§7.11. Character Knowledge and Reasoning

A character may be endowed with knowledge and even reasoning skills. Relations form quite a good way of keeping track of such problems: for instance, we can allow characters to be acquainted with one another with a relation such as

Lucy knows Lady Cardew.

Or we might keep track of more complicated attitudes between characters, as in Murder on the Orient Express, in which some characters suspect others of the crime.

Alternatively, we might have a list of salient facts that are important in our game. We might declare these as values, and then characters could know, learn, and forget entries as appropriate:

A fact is a kind of value. Some facts are defined by the Table of All Known Facts.

Knowledge relates various people to various facts. The verb to know (he knows, they know, he knew, it is known) implies the knowledge relation.

Table of All Known Facts
fact summary
shoe-size "Lucy wears a size 9 shoe."
sunset-time "Sunset is at 8:22 PM this evening."

Lucy knows shoe-size.
Bob knows sunset-time and shoe-size.

Or again we might keep a whole database of information in a table: the characters in Questionable Revolutions know dates, countries, and a short description for each of several rebellions and popular uprisings, while in Queen of Sheba, Solomon is able to answer who, what, where, when, and why questions about a range of topics. This kind of approach is most useful when the characters need to display a deep knowledge of a particular field. The facts stored in the Table of All Known Facts, above, are comparatively sparse, because there we are designing a game in which not all data about the world is equally valuable: Lucy doesn't know the shoe size of every person in the game, because for some reason it is only her own shoe size that matters. On the other hand, the Table of All Known Facts can store different kinds of information, whereas the revolutions table has no way of storing shoe sizes or sunset times. And Murder on the Orient Express works differently again, because it is storing knowledge that concerns people and things that already exist in the world model, rather than abstract ideas. Our way of modeling character knowledge, in other words, will depend quite a lot on what kind of knowledge it is.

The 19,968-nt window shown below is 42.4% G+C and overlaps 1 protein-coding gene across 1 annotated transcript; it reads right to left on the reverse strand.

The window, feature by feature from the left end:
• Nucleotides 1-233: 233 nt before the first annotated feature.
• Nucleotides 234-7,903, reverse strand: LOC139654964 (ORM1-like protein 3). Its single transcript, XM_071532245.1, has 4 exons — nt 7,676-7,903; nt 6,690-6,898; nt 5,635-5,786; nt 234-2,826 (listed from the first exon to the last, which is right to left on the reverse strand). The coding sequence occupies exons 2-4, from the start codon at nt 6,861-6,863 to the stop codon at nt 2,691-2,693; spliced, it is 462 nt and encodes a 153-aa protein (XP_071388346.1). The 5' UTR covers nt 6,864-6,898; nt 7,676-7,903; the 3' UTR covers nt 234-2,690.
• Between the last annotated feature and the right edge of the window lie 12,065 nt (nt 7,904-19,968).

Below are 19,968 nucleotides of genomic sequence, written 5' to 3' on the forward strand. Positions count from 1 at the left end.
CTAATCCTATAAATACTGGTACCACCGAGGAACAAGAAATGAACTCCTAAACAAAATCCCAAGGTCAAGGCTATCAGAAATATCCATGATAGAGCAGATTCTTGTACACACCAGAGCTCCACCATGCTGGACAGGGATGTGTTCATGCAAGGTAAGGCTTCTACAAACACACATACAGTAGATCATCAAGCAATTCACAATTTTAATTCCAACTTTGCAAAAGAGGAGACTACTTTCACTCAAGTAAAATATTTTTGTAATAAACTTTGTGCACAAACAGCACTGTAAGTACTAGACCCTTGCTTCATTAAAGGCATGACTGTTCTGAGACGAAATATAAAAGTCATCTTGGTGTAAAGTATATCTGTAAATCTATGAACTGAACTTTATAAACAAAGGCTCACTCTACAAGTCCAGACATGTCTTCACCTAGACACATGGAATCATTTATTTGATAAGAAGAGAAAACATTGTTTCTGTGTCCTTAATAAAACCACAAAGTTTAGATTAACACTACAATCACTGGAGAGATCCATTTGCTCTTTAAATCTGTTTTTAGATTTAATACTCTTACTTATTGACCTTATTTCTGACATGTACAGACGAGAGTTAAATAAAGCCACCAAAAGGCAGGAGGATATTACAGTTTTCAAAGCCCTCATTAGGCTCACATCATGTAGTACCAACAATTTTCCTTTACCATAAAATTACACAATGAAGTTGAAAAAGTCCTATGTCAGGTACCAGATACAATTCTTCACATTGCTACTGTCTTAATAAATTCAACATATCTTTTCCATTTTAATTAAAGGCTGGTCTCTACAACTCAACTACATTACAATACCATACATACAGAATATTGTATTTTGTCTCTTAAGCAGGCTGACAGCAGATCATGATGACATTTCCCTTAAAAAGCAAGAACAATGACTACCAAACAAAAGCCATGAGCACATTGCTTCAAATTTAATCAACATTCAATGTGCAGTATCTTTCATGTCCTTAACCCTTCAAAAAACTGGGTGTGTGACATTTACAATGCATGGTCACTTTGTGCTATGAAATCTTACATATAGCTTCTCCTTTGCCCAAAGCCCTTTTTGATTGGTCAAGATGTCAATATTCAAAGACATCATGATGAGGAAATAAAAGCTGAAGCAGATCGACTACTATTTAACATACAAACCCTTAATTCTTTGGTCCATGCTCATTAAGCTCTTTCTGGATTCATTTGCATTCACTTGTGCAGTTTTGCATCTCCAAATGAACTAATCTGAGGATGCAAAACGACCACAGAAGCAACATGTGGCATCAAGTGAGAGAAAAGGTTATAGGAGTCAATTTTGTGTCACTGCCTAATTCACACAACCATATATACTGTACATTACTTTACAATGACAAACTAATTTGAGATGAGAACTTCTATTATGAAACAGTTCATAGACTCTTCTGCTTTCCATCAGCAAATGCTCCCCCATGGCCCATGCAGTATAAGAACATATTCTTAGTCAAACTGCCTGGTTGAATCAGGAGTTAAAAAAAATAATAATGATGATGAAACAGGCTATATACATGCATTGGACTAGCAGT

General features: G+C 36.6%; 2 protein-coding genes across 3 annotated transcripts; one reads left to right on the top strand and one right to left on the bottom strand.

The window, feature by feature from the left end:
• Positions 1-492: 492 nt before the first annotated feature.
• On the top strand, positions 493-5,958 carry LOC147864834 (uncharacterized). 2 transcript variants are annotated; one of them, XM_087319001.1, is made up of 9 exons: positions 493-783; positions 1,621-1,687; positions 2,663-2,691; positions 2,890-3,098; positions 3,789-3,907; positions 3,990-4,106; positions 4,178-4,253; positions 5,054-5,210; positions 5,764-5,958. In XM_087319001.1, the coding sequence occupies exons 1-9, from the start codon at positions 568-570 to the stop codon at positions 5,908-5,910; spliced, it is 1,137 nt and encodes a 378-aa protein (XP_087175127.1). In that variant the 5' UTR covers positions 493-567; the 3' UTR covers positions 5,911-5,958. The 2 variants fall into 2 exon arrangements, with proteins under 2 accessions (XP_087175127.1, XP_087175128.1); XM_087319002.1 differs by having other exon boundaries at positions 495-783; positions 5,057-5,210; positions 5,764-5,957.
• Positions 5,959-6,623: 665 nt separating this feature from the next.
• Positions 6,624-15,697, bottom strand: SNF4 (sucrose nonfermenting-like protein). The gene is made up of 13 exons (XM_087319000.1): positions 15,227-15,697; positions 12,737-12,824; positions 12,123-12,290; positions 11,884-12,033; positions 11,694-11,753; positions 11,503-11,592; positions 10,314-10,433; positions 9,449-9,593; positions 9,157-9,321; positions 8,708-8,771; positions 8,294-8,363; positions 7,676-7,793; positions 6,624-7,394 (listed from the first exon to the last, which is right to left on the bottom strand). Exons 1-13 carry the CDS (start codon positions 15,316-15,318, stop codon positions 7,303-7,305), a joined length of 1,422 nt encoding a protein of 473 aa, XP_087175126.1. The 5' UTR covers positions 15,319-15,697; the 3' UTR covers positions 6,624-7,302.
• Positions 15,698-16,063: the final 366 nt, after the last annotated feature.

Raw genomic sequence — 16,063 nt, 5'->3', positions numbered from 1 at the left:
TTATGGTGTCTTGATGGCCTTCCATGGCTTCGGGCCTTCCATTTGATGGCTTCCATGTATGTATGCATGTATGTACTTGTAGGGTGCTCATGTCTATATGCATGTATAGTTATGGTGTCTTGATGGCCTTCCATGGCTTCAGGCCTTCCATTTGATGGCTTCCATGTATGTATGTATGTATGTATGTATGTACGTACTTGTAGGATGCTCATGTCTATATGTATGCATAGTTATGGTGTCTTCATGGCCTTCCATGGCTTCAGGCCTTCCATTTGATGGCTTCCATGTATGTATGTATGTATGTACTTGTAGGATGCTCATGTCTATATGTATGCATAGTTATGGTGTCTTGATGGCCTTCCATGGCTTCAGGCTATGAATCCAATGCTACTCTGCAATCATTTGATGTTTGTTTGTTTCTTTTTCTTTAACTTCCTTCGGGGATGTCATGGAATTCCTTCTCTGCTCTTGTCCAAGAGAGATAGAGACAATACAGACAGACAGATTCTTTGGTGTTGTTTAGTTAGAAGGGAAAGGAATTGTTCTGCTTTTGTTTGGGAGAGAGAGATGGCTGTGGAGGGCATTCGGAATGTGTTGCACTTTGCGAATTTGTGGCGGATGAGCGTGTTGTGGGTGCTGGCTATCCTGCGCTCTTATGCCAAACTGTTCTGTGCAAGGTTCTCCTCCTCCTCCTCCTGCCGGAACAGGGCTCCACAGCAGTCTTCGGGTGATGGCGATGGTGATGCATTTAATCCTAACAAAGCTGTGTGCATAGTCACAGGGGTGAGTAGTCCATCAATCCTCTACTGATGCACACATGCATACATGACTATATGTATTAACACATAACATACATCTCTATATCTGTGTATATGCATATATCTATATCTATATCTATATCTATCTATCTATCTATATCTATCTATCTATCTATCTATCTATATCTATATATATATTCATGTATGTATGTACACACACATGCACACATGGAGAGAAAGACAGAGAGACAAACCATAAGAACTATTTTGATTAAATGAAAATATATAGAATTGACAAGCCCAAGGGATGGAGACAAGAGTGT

The possibilities of character reasoning are similarly broad, but The Problem of Edith introduces one kind: the character has a concept of how different conversation topics relate to one another, so that when she is asked about a new keyword, she picks a response that makes the question most relevant to the conversation already in progress.

We end with a longer scenario, in which we track what the character knows about the player and the conversational state: in Chronic Hinting Syndrome, the main character guides conversation in the direction he intends it to go, with the player's sometimes-reluctant participation.

* See Obedient Characters for a character who needs to be taught how to perform actions before doing them

* See Characters Following a Script for a programmable robot who can be given whole sequences of actions to perform

arrow-up.pngStart of Chapter 7: Other Characters
arrow-left.pngBack to §7.10. Character Emotion
arrow-right.pngOnward to §7.12. Characters Following a Script

**ExampleMurder on the Orient Express
A number of sleuths (the player among them) find themselves aboard the Orient Express, where a murder has taken place, and one of them is apparently the culprit. Naturally they do not agree on whom, but there is physical evidence which may change their minds...

***ExampleThe Problem of Edith
A conversation in which the main character tries to build logical connections between what the player is saying now and what went immediately before.

***ExampleQuestionable Revolutions
An expansion on the previous idea, only this time we store information and let characters answer depending on their expertise in a given area.

***ExampleThe Queen of Sheba
Allowing the player to use question words, and using that information to modify the response given by the other character.

****ExampleChronic Hinting Syndrome
Using name-printing rules to keep track of whether the player knows about objects, and also to highlight things he might want to follow up.